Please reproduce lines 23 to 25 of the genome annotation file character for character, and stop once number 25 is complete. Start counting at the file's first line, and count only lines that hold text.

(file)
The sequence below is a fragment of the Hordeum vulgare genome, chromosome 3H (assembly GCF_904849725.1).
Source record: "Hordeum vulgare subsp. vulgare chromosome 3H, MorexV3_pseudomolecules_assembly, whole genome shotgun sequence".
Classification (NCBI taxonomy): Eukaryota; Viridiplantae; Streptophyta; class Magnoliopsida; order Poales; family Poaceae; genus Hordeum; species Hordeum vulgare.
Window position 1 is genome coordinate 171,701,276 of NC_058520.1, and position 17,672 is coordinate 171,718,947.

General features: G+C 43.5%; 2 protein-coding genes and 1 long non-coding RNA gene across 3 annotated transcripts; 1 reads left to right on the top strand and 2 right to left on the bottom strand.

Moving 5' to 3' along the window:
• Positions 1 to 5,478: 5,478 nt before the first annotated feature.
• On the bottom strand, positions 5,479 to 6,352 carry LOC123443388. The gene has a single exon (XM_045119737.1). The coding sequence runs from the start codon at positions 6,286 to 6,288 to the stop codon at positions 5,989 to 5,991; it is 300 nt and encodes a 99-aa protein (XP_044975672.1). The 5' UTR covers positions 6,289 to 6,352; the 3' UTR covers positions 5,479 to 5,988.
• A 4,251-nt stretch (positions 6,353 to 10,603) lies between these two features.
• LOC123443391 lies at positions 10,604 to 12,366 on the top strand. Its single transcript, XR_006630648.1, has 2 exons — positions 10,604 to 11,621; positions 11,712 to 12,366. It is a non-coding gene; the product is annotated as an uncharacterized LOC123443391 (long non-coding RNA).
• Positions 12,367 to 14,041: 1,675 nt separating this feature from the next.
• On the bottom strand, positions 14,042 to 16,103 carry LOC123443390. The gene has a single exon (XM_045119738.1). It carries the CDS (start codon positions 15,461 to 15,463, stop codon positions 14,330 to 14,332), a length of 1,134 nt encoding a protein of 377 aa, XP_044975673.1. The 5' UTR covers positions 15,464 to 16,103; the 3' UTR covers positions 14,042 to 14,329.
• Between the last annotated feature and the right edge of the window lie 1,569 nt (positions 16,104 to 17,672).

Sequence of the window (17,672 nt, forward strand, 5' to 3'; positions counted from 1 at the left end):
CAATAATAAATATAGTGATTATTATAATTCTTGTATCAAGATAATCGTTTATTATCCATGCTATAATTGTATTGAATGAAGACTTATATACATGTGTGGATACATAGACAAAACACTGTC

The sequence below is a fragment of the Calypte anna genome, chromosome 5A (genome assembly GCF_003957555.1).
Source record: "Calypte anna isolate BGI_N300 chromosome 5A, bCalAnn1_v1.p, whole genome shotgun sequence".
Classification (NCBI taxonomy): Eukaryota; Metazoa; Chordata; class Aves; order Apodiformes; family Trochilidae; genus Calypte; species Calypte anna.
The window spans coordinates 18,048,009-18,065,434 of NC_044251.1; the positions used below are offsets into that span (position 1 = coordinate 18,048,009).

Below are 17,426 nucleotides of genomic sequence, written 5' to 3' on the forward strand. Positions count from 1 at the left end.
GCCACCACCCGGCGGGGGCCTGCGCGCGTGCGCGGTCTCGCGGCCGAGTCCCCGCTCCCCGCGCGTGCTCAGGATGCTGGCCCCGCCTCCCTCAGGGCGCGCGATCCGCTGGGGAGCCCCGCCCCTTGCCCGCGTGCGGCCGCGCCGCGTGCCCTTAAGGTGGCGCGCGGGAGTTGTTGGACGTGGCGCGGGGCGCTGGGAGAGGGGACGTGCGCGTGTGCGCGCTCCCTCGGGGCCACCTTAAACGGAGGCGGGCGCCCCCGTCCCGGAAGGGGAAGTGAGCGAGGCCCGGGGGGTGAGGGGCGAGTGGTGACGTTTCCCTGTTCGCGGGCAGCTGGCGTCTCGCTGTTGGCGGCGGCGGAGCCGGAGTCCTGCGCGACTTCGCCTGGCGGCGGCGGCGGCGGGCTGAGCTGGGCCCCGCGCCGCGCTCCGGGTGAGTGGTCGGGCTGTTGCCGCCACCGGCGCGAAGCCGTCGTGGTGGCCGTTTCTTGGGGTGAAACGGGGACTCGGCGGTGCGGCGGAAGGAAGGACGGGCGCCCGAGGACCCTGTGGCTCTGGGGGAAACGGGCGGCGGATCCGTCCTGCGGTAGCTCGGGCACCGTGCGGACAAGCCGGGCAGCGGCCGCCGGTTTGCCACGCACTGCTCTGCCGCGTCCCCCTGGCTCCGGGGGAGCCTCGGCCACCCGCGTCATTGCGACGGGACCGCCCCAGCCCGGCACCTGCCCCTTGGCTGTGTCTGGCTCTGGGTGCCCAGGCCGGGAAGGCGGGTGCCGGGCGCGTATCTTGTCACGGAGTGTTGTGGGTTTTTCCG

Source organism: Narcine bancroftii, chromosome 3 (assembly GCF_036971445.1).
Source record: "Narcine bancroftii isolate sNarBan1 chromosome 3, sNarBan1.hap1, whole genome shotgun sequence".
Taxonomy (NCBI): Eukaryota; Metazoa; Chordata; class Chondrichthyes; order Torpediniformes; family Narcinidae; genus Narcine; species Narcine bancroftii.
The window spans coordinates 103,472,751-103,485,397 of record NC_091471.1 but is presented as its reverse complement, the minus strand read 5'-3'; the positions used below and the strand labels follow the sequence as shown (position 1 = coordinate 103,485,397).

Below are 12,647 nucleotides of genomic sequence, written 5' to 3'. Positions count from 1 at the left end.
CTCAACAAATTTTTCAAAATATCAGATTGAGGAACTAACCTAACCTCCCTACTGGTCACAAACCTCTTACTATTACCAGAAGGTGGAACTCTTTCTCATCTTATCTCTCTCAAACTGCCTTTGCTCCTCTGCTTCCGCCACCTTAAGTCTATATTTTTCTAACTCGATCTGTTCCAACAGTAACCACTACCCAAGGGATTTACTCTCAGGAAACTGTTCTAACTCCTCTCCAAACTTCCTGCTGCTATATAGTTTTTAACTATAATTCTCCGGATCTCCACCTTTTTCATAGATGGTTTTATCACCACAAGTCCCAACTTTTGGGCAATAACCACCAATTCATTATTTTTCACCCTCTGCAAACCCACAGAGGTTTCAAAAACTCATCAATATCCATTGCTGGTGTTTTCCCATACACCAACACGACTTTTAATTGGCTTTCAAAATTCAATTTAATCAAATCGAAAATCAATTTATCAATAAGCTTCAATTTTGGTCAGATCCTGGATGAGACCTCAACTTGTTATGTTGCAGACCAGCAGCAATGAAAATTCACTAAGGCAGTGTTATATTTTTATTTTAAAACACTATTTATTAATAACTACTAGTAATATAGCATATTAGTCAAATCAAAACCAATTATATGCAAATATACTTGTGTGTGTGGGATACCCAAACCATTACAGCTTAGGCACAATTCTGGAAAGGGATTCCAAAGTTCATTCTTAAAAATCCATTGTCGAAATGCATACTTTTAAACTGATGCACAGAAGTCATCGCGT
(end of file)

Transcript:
Source record: "Narcine bancroftii isolate sNarBan1 chromosome 3, sNarBan1.hap1, whole genome shotgun sequence".
Taxonomy (NCBI): Eukaryota; Metazoa; Chordata; class Chondrichthyes; order Torpediniformes; family Narcinidae; genus Narcine; species Narcine bancroftii.
The window spans coordinates 103,472,751-103,485,397 of record NC_091471.1 but is presented as its reverse complement, the minus strand read 5'-3'; the positions used below and the strand labels follow the sequence as shown (position 1 = coordinate 103,485,397).